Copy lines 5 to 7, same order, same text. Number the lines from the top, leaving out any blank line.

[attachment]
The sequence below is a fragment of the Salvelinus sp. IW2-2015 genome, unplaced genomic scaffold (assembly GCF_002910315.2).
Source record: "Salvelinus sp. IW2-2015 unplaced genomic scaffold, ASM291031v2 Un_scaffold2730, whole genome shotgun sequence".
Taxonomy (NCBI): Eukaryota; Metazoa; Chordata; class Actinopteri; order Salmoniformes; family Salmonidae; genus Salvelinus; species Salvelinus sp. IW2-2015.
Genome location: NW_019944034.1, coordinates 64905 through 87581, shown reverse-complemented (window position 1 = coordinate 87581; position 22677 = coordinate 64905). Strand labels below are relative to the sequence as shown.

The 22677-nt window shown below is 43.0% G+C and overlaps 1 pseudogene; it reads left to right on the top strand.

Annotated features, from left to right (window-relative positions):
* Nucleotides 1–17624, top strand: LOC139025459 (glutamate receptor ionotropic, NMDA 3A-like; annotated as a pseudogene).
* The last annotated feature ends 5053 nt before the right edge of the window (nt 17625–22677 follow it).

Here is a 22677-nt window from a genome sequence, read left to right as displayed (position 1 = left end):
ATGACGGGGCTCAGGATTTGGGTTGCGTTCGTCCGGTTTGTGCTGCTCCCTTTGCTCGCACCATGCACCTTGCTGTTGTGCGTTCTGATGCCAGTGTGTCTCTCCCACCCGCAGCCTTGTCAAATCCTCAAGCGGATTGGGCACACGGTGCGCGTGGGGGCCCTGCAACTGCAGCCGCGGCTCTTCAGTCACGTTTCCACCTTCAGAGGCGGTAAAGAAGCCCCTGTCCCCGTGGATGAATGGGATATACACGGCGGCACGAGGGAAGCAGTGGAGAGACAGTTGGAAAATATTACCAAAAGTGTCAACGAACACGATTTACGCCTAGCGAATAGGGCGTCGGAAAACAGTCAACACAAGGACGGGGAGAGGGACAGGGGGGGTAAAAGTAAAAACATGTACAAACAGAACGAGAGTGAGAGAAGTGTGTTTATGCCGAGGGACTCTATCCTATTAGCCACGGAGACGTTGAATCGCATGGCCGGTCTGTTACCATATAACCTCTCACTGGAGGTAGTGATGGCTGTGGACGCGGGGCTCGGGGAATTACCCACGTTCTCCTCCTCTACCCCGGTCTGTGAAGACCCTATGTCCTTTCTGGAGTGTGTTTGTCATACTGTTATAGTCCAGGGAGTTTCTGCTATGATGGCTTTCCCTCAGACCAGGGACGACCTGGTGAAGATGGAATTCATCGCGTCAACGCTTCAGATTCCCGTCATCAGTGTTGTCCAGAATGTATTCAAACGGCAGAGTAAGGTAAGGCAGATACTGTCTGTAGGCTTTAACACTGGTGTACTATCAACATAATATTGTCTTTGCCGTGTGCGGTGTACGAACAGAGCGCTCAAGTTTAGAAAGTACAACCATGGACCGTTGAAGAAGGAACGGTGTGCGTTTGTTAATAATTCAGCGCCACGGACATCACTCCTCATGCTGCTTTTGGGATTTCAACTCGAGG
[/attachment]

The 22677-nt window shown below is 43.0% G+C and overlaps 1 pseudogene; it reads left to right on the top strand.

Annotated features, from left to right (window-relative positions):
* Nucleotides 1–17624, top strand: LOC139025459 (glutamate receptor ionotropic, NMDA 3A-like; annotated as a pseudogene).